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Hoffmann, R. A wiki for the life sciences where authorship matters. Nature Genetics (2008)

Role of NK cells and gamma interferon in transplacental passage of Toxoplasma gondii in a mouse model of primary infection.

Protective immunity in mice infected with Toxoplasma gondii is mainly mediated by NK cells, CD4 and CD8 T cells, and type 1 cytokines, such as gamma interferon (IFN-gamma). To clarify the roles of NK cells and IFN-gamma in protection against primary congenital toxoplasmosis, we used recombination activating gene 2 knockout (RAG-2(-/-)) mice, which lack T and B lymphocytes, in comparison with the wild-type BALB/c model. RAG-2(-/-) mice had a significantly lower risk of fetal toxoplasmosis than BALB/c mice (25 versus 63.9%; P = 0.003). This protection was associated with an increased number of maternal NK cells, IFN-gamma secretion by spleen cells, and decreased parasitemia. In the RAG-2(-/-) mice, NK cell depletion increased both the rate of fetal infection, to 56.5% (P = 0.02), and the blood parasite burden. Conversely, in the BALB/c mice, this treatment did not modify maternofetal transmission or the blood parasite burden. Neutralization of IFN-gamma in both infected RAG-2(-/-) and BALB/c mice decreased congenital Toxoplasma transmission, contrasting with an exacerbation of maternal infection. These data suggest that a partially protective immunity against congenital toxoplasmosis is achieved due to the increased number of NK cells in RAG-2(-/-) mice. However, it seems that IFN-gamma enhances, directly or indirectly, the transplacental transmission.[1]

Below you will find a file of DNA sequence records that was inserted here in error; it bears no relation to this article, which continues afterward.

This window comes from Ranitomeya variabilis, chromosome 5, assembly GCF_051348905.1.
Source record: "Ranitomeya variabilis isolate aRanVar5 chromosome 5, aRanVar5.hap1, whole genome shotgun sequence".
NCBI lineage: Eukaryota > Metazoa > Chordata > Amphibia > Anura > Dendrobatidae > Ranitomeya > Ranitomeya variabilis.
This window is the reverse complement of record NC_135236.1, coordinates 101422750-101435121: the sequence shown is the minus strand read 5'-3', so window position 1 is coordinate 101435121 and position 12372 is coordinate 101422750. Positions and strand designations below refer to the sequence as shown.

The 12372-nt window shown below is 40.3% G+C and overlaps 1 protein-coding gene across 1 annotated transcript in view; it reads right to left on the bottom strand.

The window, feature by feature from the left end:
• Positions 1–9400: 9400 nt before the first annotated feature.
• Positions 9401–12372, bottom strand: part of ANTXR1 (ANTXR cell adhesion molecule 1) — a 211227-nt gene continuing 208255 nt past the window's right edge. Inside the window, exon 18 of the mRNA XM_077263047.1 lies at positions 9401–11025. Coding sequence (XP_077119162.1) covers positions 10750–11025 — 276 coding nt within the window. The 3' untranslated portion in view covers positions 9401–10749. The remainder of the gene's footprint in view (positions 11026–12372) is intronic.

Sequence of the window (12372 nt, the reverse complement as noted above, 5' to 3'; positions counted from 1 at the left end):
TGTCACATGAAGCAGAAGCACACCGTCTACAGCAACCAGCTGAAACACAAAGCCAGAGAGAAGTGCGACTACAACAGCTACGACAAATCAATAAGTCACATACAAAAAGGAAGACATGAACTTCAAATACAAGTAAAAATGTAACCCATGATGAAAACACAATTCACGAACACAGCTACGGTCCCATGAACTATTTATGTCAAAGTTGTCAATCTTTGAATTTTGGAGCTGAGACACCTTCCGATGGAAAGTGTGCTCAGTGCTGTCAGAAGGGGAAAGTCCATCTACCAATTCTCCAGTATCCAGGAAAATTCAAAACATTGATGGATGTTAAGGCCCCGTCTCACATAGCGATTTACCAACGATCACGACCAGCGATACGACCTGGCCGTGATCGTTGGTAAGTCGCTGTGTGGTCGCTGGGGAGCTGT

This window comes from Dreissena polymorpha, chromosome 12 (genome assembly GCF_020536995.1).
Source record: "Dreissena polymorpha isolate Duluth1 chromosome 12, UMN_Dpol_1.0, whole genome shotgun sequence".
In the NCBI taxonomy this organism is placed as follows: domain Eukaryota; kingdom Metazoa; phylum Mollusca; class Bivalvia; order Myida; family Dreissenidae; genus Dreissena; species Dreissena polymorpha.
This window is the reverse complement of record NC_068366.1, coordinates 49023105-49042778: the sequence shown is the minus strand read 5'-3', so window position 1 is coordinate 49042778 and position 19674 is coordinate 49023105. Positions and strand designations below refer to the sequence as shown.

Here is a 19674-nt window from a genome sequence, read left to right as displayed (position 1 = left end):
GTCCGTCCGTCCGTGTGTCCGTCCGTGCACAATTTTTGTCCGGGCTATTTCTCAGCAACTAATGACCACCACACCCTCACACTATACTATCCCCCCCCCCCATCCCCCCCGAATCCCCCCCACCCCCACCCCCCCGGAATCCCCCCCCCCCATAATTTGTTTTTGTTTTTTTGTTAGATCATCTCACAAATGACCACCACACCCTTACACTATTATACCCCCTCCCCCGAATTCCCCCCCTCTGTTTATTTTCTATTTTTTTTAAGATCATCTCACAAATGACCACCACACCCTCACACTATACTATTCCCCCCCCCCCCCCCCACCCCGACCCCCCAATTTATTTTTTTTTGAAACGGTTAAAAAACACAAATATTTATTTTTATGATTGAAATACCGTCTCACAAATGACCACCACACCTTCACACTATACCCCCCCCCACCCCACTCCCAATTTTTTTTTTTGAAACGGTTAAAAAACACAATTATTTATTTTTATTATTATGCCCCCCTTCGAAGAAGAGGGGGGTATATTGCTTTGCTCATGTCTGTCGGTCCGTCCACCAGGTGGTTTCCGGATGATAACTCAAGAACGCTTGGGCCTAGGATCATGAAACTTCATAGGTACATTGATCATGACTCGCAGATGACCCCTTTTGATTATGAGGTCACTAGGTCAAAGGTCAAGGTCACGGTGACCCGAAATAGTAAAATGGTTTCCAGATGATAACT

1. Role of NK cells and gamma interferon in transplacental passage of Toxoplasma gondii in a mouse model of primary infection. Abou-Bacar, A., Pfaff, A.W., Georges, S., Letscher-Bru, V., Filisetti, D., Villard, O., Antoni, E., Klein, J.P., Candolfi, E. Infect. Immun. (2004) [Pubmed]
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